March 2021

March 2021 E-Newsletter

“I think that no matter how old or infirm I may become, I will always plant a large garden in the spring. Who can resist the feelings of hope and joy that one gets from participating in nature’s rebirth?”
– Edward Giobbi


a pair of gloves


Featured Instagram Photo of the Month: Hands Up If You Love Gardening!


Upcoming Garden Events:

date/time TBD - Board Meeting  (meeting will be held via Zoom)
Mar. 27 - Tomato-Bration (more details coming soon)


Useful info:

Spring is nigh! The shortest month of the year flew by in the blink of an eye as did the shorter days.  With the new season comes the return of days being longer than the night, exaggerated by the beginning of daylight saving time.  While it’s always a bit regrettable going back to waking up to dark mornings – “what do you mean sunrise isn’t until after 7:00am?!” - it is nice to have the luxury of the extra hour of sunlight in the evening.  It makes running to the garden after a full day of work once again plausible. 

With some of the winter harvest peaking a little early, you might have a few patches of bare dirt that you’re itching to plant with warm-weather crops. You can always fill the space with carrots, radishes and beets.  Or maybe plant some beneficial flowers like a sunny marigold. You could also do a round of something bigger like peas or brassicas.  If you’re growing brassicas in the spring, watch for aphid infestations which can be quick to cover a head of cauliflower or a stalk of Brussels sprouts rendering them essentially inedible.  Here is an article on organic aphid controls.  Some of the advice is better than others. For example, evidence has shown that purchasing commercial lady bugs isn’t great. But companion planting something, like chives, which repels aphids can be a win-win.  Remember that anything that you spray on your crops has the potential to affect the beneficial insects in the garden as well. By the end of the month, you can try to transplant some tomatoes (we might even know where you can get some good ones this year).  Then wait until the end of April and transplant a few more just in case we get a cool, damp spring.  Early summer squash sometimes do better than ones planted later in the season – then again you never know.  Here is the Gardening in LA Blog for March for more ideas what to do and plant in the garden this spring.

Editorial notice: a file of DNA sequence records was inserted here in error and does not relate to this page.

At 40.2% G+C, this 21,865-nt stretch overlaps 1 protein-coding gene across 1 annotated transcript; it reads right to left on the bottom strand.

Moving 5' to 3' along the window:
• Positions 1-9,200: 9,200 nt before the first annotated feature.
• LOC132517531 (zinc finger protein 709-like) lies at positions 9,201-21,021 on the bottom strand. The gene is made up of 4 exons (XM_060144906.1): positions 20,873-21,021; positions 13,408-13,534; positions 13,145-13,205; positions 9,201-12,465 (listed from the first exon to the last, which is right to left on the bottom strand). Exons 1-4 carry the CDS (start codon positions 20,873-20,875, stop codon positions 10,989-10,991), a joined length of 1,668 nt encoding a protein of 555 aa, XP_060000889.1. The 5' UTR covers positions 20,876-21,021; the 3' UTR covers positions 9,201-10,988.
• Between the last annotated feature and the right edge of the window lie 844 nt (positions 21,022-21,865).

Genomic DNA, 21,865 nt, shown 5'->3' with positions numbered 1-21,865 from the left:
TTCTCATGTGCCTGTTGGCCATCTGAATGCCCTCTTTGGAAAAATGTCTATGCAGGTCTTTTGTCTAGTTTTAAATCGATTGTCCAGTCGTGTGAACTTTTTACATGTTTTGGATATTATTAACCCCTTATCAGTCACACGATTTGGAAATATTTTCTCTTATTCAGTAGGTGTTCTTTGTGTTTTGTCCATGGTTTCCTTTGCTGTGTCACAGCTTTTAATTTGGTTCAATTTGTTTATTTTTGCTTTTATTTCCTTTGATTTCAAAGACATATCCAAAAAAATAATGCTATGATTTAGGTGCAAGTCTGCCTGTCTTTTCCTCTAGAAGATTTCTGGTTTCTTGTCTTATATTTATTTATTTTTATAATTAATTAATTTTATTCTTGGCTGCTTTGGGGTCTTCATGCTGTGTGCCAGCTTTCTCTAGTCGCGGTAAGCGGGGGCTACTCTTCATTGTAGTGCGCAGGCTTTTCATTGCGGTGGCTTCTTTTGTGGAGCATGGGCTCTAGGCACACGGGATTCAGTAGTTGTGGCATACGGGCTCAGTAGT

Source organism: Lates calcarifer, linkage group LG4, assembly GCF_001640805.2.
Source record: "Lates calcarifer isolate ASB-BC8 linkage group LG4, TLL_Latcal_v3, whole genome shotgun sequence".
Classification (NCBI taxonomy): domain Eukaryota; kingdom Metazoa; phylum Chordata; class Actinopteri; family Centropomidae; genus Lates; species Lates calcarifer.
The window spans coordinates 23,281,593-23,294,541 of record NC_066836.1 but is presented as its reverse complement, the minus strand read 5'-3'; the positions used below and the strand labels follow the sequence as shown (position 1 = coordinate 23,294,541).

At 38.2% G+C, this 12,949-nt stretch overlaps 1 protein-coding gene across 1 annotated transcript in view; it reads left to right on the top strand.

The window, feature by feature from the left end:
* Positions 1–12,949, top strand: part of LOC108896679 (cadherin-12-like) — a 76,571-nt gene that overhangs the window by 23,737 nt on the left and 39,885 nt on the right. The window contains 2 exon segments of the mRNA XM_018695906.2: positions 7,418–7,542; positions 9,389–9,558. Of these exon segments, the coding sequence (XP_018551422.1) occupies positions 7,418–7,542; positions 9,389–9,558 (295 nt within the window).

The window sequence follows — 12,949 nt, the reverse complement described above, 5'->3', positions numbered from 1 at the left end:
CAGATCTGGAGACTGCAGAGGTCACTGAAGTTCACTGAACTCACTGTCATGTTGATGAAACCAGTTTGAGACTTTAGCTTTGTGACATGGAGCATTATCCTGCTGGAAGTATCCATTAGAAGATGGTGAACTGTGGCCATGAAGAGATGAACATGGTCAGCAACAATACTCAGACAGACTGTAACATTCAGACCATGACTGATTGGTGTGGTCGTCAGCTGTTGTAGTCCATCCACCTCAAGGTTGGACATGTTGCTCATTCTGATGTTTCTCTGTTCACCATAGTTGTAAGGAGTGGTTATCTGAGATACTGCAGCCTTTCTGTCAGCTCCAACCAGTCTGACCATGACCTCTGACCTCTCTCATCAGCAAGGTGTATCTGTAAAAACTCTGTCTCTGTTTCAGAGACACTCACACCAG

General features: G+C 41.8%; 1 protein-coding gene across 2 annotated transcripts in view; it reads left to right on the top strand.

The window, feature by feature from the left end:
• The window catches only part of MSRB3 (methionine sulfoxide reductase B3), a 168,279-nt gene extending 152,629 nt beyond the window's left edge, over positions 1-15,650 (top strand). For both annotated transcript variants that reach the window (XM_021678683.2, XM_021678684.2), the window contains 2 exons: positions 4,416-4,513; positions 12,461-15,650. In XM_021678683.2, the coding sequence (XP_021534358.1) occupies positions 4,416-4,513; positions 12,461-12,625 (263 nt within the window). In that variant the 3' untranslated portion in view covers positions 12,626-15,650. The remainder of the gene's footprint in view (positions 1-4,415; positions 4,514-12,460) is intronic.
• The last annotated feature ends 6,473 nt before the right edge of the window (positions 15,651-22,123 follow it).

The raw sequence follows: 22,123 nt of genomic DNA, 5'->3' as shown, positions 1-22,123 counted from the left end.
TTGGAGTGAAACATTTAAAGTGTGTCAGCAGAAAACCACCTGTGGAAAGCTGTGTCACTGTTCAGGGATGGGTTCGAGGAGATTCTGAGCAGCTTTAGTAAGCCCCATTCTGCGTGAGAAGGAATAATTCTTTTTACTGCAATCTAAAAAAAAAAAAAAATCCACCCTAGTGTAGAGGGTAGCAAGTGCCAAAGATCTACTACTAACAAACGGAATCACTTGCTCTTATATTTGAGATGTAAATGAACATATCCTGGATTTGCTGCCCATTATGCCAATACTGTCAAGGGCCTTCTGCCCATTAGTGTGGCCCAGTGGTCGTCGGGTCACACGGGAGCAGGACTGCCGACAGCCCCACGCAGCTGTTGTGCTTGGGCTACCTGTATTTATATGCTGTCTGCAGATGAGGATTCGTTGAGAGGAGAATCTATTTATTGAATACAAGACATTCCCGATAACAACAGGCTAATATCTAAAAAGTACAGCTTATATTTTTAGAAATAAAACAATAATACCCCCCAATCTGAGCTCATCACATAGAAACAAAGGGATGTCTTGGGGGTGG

OVF Announcements: 

Tomato-Bration Is Back!

Fans of Windrose Farms organically grown tomatoes will be happy to hear that we will once again be partnering with the farm for Tomato-Bration.  The sale will look a little (or a lot) different this year but it will be held on Saturday, March 27th.  Stay tuned for an email with more information. 

Community Service Hours:

Looking for a way to earn some community service hours until workdays are able to resume?  Below are some ways that you can earn hours around the garden. You must keep track of your time and report to Katie Taylor, Beautification Coordinator.

-Pickup trash on Centinela outside the fence. There are plastic bags tucked into a corner of the recycle bin at the top of Phase 2.
-Driveway: remove weeds/palm fronds along the edge of the driveway
- Pickup palm fronds outside the Centinela fence & put in the dumpster
-Lower phase 4: rake up rubber tree leaves & put in dumpster
-Phase 4: take weed material to dumpster
- Bring gourmet horse manure to phase 4 bin. Report how many wheelbarrow loads you brought over; minimum is 6 loads.
- Lumber cage outside office: take trash to dumpster
-Black recycle boxes outside wheelbarrow shed & in community area: remove trash & take recycles to the bin
-Recycle shed area: remove weeds and mulch
-Gate 1 pathway: weed and mulch
-Gate 2 pathway: weed and mulch
-Gate 4 pathway: weed and mulch
-Gate 5 pathway: weed and mulch
-weed and mulch area under the big pine tree
-weed fence alongside the back parking lot

Contact Ed Mosman for the following tasks:

-Prune shrubs back from the sidewalk outside the Centinela fence
-2 workers needed to help Steve Ballantine chip salvaged wood


Gardener Linda Tsukamoto sent us these photos of Warren Miyashiro and his giant cabbage harvest.  Congratulations Warren!  We hope the cabbage tasted as good as it looks. 

Warren and cabbage giant green cabbage

As always: we want to hear from you!  Send us an email, reach out on Facebook, or tag us on Instagram @oceanviewfarms.

That’s all for now.  Happy gardening!